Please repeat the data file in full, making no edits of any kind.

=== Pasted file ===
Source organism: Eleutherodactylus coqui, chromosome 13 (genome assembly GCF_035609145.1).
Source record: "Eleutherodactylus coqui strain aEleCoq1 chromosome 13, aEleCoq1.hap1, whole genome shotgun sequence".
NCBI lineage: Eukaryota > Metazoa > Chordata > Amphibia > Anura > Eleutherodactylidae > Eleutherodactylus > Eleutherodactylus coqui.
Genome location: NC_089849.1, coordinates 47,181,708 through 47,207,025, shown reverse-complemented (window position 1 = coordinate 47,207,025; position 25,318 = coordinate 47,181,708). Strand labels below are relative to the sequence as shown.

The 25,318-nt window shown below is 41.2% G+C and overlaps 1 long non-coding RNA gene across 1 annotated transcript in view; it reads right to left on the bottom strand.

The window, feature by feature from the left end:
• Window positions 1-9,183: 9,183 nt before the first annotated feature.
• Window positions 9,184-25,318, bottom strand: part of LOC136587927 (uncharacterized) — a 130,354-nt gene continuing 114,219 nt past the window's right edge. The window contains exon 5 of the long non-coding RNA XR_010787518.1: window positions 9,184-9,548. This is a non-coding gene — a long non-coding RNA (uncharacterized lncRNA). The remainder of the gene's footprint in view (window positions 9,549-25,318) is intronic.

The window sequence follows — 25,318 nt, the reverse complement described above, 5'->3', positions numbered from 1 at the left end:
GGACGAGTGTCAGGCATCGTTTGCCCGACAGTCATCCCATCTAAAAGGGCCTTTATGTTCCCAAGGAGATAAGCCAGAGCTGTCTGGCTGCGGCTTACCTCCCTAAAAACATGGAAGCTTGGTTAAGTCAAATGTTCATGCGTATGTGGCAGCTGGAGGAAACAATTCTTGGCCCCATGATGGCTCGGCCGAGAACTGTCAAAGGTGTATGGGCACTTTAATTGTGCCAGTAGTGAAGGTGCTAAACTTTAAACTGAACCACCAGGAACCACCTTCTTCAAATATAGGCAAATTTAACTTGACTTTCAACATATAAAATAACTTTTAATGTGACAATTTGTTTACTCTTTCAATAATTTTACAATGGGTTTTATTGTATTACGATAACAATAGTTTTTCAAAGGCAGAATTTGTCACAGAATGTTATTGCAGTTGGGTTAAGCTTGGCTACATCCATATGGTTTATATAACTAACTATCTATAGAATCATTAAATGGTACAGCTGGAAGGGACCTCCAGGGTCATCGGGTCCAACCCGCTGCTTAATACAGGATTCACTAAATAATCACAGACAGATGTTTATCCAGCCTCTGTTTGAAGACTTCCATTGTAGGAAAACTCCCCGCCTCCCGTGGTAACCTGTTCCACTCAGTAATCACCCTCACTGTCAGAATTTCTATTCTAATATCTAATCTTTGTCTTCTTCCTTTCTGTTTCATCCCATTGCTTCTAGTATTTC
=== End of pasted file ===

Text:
Source organism: Eleutherodactylus coqui, chromosome 13 (genome assembly GCF_035609145.1).
Source record: "Eleutherodactylus coqui strain aEleCoq1 chromosome 13, aEleCoq1.hap1, whole genome shotgun sequence".
NCBI lineage: Eukaryota > Metazoa > Chordata > Amphibia > Anura > Eleutherodactylidae > Eleutherodactylus > Eleutherodactylus coqui.
Genome location: NC_089849.1, coordinates 47,181,708 through 47,207,025, shown reverse-complemented (window position 1 = coordinate 47,207,025; position 25,318 = coordinate 47,181,708). Strand labels below are relative to the sequence as shown.

The 25,318-nt window shown below is 41.2% G+C and overlaps 1 long non-coding RNA gene across 1 annotated transcript in view; it reads right to left on the bottom strand.

The window, feature by feature from the left end:
• Window positions 1-9,183: 9,183 nt before the first annotated feature.
• Window positions 9,184-25,318, bottom strand: part of LOC136587927 (uncharacterized) — a 130,354-nt gene continuing 114,219 nt past the window's right edge. The window contains exon 5 of the long non-coding RNA XR_010787518.1: window positions 9,184-9,548. This is a non-coding gene — a long non-coding RNA (uncharacterized lncRNA). The remainder of the gene's footprint in view (window positions 9,549-25,318) is intronic.

The window sequence follows — 25,318 nt, the reverse complement described above, 5'->3', positions numbered from 1 at the left end:
GGACGAGTGTCAGGCATCGTTTGCCCGACAGTCATCCCATCTAAAAGGGCCTTTATGTTCCCAAGGAGATAAGCCAGAGCTGTCTGGCTGCGGCTTACCTCCCTAAAAACATGGAAGCTTGGTTAAGTCAAATGTTCATGCGTATGTGGCAGCTGGAGGAAACAATTCTTGGCCCCATGATGGCTCGGCCGAGAACTGTCAAAGGTGTATGGGCACTTTAATTGTGCCAGTAGTGAAGGTGCTAAACTTTAAACTGAACCACCAGGAACCACCTTCTTCAAATATAGGCAAATTTAACTTGACTTTCAACATATAAAATAACTTTTAATGTGACAATTTGTTTACTCTTTCAATAATTTTACAATGGGTTTTATTGTATTACGATAACAATAGTTTTTCAAAGGCAGAATTTGTCACAGAATGTTATTGCAGTTGGGTTAAGCTTGGCTACATCCATATGGTTTATATAACTAACTATCTATAGAATCATTAAATGGTACAGCTGGAAGGGACCTCCAGGGTCATCGGGTCCAACCCGCTGCTTAATACAGGATTCACTAAATAATCACAGACAGATGTTTATCCAGCCTCTGTTTGAAGACTTCCATTGTAGGAAAACTCCCCGCCTCCCGTGGTAACCTGTTCCACTCAGTAATCACCCTCACTGTCAGAATTTCTATTCTAATATCTAATCTTTGTCTTCTTCCTTTCTGTTTCATCCCATTGCTTCTAGTATTTC